Here’s the second risk: many will focus on tools and technology, not on ends. This is bad as well.
Instead of thinking what would be the easiest, fastest and most efficient solution to get an answer to business questions, some people are going to focus on raw power and huge amounts of storage.
Fun fact: working with big data is relatively easy (once it’s all setup), the very difficult thing is working with small data. Or worse with non-existing data.
Usually you’ll have someone sitting at a table talking about scalability and about the limitless possibilities of some tool. It’s easy to be dragged in the discussion without thinking that in order to have Big Data one has to have, well, a lot of data.
It can happen that some information is lost in businesses because is not collected at all or not consistently. When you find out that some data you would like to analyze are not collected consistently you’ll have a small data problem (or worse a zero data problem).
Sure, you can envision a new data collection process, but for some time you’ll be stuck with no or few data. In this case tools won’t be able to help you. Either you’re able to perform robust (literally robust, not the methods) statistical analysis or you’ll have to wait.
The point is that the infrastructure must be simple and efficient: one can even think to integrate missing information through a new collection process directly within the pipeline.
Process — Project Every Tiny Detail
The process is the most important step. You will define what, where and how data are collected, transformed and loaded. Though we hear hearing everyday of AI and its endless possibilities there is still at least one thing they cannot do yet: decide the pipeline process.
This means that you’ll need to manually pick every field, table, data source, transformation, join, etc. The good news is that if you do it right you’ll have to do it just once. Afterwards everything will be automated.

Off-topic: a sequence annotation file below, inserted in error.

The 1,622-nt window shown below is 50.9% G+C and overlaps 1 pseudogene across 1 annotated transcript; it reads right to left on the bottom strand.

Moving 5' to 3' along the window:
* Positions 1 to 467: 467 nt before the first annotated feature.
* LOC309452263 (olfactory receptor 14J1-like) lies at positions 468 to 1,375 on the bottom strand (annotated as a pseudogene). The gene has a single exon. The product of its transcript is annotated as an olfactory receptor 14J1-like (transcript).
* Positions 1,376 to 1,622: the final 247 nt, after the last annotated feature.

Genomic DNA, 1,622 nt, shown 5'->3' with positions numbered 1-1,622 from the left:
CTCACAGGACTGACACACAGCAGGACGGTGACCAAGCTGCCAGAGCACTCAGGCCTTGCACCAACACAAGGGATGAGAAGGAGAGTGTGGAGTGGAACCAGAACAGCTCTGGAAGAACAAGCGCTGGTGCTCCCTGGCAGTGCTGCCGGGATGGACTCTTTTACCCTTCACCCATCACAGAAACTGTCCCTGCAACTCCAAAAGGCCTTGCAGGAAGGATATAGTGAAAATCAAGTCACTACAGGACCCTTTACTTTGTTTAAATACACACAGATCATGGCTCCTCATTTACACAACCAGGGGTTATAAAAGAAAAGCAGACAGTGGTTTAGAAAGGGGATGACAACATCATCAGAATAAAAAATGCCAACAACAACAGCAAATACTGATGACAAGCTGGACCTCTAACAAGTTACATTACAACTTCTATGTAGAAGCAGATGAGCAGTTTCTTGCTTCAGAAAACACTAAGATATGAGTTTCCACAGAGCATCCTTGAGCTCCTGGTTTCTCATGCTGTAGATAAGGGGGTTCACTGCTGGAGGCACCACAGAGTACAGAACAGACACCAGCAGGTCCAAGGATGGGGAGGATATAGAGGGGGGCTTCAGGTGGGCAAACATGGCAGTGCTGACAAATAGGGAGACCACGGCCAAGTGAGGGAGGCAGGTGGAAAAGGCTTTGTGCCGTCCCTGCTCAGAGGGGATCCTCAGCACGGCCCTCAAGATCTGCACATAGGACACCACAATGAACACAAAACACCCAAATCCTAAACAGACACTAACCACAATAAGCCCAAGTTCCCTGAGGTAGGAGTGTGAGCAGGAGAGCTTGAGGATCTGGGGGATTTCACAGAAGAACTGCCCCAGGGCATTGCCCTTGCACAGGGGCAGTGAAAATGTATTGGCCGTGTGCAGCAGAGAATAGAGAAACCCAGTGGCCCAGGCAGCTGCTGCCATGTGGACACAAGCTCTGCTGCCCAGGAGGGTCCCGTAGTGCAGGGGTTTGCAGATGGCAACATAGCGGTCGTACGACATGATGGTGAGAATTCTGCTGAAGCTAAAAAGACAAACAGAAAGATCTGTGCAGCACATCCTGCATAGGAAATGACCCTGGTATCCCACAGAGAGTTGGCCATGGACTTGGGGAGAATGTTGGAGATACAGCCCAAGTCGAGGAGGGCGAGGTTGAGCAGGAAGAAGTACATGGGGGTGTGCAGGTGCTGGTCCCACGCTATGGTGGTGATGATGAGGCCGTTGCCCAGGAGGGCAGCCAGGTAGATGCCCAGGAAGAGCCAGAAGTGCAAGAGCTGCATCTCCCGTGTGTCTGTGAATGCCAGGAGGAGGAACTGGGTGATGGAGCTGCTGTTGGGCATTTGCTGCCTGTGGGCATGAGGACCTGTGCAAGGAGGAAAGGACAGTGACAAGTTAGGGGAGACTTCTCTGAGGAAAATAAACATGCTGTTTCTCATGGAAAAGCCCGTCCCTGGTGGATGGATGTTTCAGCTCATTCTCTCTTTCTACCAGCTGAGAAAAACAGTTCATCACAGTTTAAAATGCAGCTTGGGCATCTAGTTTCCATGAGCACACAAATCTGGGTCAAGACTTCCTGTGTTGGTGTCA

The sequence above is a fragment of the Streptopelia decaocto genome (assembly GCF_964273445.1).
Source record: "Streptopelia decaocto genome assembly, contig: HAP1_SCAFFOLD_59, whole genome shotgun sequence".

Why automation is so important? Well, of course because you won’t have to do the same thing over and over, saving a lot of time. But probably the most important reason is that to have automation you need to think, plan and write down somewhere in some sort of language the whole process.
This makes it reproducible, which means it can be reproduced by almost anyone and nearly everywhere (only if they have access to the data, of course). Security and the possibility to backup the process are important keys, but the major feature is that you can debug it.
In this case debugging is not only referred to the code, but to the whole process. What if you have a transformation of a categorical variable from 0–1 to Male-Female, but later on you find out that is not 0 = Male, but 0 = Female?
If you have a well built and structured pipeline, you can go to check where is the wrong transformation, change it and that’s it. If you don’t have a pipeline either you go changing the coding in every analysis, transformation, merging, data whatever, or you pretend every analysis made before is to be considered void.
There are clear issues with both “no-pipeline-no-party” solutions. Businesses must understand that is much better losing a bit more time before, when building the pipeline, than risking to lose months and/or even money because of wrong decisions later on.
Data Driven Decision Making: a matter of culture